Pop Culture
Sep 05, 2017, 07:00AM

The Modern Scourge of the Vocal Fry

Something must be done about all the podcast “creaky voices.”

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There's a dreadful, newish speech pattern known as the vocal fry that has infected this nation like a virulent pathogen. You've probably heard it, especially if you watch much reality TV, listen to podcasts or hang around sorority houses, but perhaps you didn't know there was an official name for it. The vocal fry is that creaky sounding, froggy vocalism that's the speech equivalent of fingernails on a blackboard. The most egregious practitioner of this otic torture is probably one of the Kardashians—maybe Kim—but it's an epidemic at this point. The vocal fry has become so extreme on some podcasts that they're unlistenable. Forty-five minutes of glottalization is too much to bear, no matter how scintillating the content might be. I tried ignoring the host’s oral transgressions and focus on the topic, but that didn’t work.

Kim Kardashian uses an extreme variety of what's also called the “creaky voice,” applying it evenly throughout her sentences in a steady croak, but typically its practitioners use it only for the last one or two words of their sentences. As I hear them about to complete their thought, I brace myself what's coming. The affectation, whether it's a vain attempt to convey gravitas or just a matter of mimicking other podcasters, is too hard on the ears.

In some languages, such as Jalapa Mazatec, when the vocal fry is applied it changes the meaning of words. In American English, it's used to sound sophisticated, authoritative or world weary, perhaps as a reaction to the mockery directed at that other irksome vocal pattern known as upspeak. Upspeak, which in the pop culture zeitgeist is closely associated with the Valley Girl phenomenon, is when the speaker’s intonation rises at the end of a sentence. Simple declarative sentences sound like questions, making the speaker sound like an airhead. In an apparent effort to avoid sounding like a bimbo from Glendale, some women overreacted and began exploring the lower registers of the vocal spectrum instead of just talking in their regular, modal voices. The worst frequent fryers are women, although it's certainly not an all-female phenomenon—Bill Clinton is an obvious example.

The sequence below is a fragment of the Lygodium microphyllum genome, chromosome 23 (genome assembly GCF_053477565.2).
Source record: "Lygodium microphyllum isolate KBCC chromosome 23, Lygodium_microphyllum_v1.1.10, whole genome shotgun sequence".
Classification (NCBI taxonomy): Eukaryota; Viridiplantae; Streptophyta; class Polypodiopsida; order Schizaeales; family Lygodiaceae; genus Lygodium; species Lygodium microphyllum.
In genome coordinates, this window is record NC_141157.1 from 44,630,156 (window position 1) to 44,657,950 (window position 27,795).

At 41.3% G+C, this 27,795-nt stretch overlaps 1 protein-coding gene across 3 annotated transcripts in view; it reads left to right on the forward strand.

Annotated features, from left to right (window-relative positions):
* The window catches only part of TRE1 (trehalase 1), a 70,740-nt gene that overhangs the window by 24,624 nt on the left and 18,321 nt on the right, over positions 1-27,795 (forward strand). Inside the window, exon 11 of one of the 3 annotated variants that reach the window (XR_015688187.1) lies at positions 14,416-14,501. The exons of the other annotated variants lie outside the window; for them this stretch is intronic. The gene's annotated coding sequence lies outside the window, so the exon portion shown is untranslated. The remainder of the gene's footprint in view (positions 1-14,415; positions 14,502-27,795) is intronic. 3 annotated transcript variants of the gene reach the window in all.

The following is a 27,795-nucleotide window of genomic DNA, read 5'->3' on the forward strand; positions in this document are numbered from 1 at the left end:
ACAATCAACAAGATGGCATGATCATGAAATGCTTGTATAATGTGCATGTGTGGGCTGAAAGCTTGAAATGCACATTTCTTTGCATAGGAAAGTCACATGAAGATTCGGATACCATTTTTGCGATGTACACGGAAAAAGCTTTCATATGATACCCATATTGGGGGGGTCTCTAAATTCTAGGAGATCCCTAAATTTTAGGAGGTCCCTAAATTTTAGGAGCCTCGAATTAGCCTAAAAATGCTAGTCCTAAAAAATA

Pointing out that women are the main culprits in torturing our ear drums carries the risk of being called a misogynist, but unless more people start speaking out against the destructive vocal fry culture, it's going to grow like the invasive kudzu plant in the Southern states that multiplies so fast that herbicides and mowing can't even keep up with it. If you take a stand on the issue and are told you're a cog in the patriarchal machine, tell them Naomi Wolf has gone on the record as saying that young women must give up their trendy, guttural vocal stylings in order to reclaim their strong female voices. The most transformational generation, she wrote, is disowning its power with its chosen speech pattern.

And then there will be those who say you're nitpicking by complaining about such a petty matter, and that you can just listen to another podcast. The problem is, if you go to the next podcast, especially if it's on NPR, there's a good chance you'll get cawed at there too. You shouldn't have to change channels when a professional outfit puts out a program you're interested in simply because the host sounds like they're running out of oxygen at the end of every sentence. I challenge any vocal fry deniers to listen to an excerpt from the NPR podcast Invisibilia and tell me they’d happily endure that rasping for an hour.

Let's cover some more male croakers. This American Life’s Ira Glass, the creaky-sounding inventor of the “NPR voice,” is probably the one guy responsible for so many NPR podcasts sounding like frog ponds. It may be that other people—on his podcast or on other NPR podcasts—hear his vocal chords banging off each other and think this is how NPR podcasters sound. Michael Barbaro of the New York Times’ The Daily podcast, sounds like he's in his death throes in the final two words of every sentence he speaks, and then he's able to miraculously revive himself instantly to begin the next one. His nonstop vocal petites morts are almost heroic, in a sense, but brutal to listen to.

Is it unreasonable to ask people who use their voices for a living to undergo some vocal training to eliminate speech patterns that distract from the stories they tell? Moreover, speaking gutturally is unnatural and can damage the vocal chords. Some speech therapists consider it a disorder. Broadcasting has expanded so fast that people lacking basic professional skills are hired to talk for a living. It won't make anyone sound less “real” if they decide not to speak like they'd shouted themselves hoarse at a rave the night before. They won't be perceived as stiff elders or corporate drones if they work on polishing their presentation. What it will do is increase their listenership. Not one single person will ever stop listening to a podcast because the host’s voice sounds pleasing rather than grating. One thing's for sure—this pandemic of what actress/director/screenwriter Lake Bell calls the “sexy baby vocal virus” must end soon. 


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